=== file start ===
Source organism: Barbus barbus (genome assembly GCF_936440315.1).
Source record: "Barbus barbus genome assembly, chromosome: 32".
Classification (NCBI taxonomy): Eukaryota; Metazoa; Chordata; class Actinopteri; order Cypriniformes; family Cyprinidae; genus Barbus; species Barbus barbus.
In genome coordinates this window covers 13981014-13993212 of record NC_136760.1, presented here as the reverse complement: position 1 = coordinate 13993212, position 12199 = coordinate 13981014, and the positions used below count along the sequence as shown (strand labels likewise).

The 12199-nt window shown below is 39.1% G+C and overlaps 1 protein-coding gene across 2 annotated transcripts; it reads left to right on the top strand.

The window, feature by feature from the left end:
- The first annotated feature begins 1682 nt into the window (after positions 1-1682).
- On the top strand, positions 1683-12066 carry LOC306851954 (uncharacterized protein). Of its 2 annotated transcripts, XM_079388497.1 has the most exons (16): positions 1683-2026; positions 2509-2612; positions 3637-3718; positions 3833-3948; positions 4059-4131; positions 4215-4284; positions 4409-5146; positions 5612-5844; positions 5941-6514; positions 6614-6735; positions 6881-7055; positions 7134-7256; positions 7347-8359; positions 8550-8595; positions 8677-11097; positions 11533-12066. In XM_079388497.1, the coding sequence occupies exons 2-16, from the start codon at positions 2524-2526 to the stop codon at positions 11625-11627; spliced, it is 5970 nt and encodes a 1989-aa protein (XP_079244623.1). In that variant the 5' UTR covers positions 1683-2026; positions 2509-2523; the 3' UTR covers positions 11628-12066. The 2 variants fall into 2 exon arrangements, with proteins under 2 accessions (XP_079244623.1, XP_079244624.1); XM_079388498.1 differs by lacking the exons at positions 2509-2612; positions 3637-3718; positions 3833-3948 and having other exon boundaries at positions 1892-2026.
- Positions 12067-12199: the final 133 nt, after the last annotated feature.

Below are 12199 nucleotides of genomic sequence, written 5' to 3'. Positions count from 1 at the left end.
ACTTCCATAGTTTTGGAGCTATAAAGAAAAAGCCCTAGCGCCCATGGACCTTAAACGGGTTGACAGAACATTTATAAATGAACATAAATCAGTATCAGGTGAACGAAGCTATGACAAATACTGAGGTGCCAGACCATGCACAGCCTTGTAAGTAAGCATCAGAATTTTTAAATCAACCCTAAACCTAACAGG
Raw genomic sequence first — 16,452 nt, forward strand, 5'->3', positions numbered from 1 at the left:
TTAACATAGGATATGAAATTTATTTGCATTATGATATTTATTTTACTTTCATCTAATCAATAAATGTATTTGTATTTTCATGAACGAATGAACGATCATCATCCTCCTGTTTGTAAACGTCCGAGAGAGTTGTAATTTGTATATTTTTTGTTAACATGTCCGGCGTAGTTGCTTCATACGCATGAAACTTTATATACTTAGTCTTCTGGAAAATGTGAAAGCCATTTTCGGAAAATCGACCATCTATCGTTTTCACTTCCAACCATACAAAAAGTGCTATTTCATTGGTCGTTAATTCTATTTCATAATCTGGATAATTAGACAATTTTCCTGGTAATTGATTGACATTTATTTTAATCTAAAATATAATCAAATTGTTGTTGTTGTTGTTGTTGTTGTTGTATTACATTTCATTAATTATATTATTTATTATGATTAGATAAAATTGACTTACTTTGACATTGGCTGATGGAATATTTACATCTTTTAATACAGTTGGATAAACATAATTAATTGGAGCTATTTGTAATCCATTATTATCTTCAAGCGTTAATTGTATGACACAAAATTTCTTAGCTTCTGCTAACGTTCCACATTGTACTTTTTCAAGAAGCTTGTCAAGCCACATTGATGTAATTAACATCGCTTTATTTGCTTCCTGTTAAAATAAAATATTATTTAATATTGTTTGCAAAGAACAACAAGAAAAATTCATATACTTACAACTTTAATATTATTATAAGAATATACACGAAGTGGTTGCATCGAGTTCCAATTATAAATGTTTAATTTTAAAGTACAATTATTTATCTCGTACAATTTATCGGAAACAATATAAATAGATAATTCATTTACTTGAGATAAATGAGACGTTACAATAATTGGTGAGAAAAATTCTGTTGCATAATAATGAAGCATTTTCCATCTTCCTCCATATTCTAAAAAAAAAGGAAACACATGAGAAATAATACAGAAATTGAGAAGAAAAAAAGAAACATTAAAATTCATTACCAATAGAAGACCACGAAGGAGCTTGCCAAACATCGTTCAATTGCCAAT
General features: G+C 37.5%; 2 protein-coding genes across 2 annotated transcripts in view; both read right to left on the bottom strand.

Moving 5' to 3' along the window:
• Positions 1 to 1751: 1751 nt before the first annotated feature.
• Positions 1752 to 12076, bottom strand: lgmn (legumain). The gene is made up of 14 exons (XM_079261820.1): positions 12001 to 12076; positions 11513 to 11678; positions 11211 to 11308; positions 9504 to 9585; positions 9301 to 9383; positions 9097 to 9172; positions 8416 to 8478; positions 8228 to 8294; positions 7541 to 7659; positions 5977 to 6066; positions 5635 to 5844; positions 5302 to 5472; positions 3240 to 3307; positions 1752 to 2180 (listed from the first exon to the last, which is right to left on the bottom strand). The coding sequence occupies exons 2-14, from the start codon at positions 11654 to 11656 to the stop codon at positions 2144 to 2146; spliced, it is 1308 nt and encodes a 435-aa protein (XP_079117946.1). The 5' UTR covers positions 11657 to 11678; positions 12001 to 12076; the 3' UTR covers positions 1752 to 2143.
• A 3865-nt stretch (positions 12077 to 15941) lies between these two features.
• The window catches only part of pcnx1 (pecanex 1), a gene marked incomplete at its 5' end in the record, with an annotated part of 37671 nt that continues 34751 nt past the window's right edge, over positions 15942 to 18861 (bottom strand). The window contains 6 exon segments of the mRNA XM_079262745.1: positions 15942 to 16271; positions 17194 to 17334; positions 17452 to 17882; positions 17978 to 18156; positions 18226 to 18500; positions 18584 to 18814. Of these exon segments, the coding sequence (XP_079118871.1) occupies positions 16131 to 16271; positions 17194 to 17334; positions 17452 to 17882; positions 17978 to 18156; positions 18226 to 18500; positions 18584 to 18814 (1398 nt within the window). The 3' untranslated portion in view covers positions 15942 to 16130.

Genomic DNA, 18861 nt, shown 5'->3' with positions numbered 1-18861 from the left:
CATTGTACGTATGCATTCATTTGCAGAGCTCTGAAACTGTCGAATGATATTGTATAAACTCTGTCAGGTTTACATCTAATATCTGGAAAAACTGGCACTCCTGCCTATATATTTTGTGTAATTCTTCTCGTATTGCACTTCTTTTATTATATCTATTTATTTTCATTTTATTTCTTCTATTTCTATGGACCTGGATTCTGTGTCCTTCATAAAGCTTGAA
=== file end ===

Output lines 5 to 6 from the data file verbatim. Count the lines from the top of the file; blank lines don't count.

The 12199-nt window shown below is 39.1% G+C and overlaps 1 protein-coding gene across 2 annotated transcripts; it reads left to right on the top strand.

The window, feature by feature from the left end: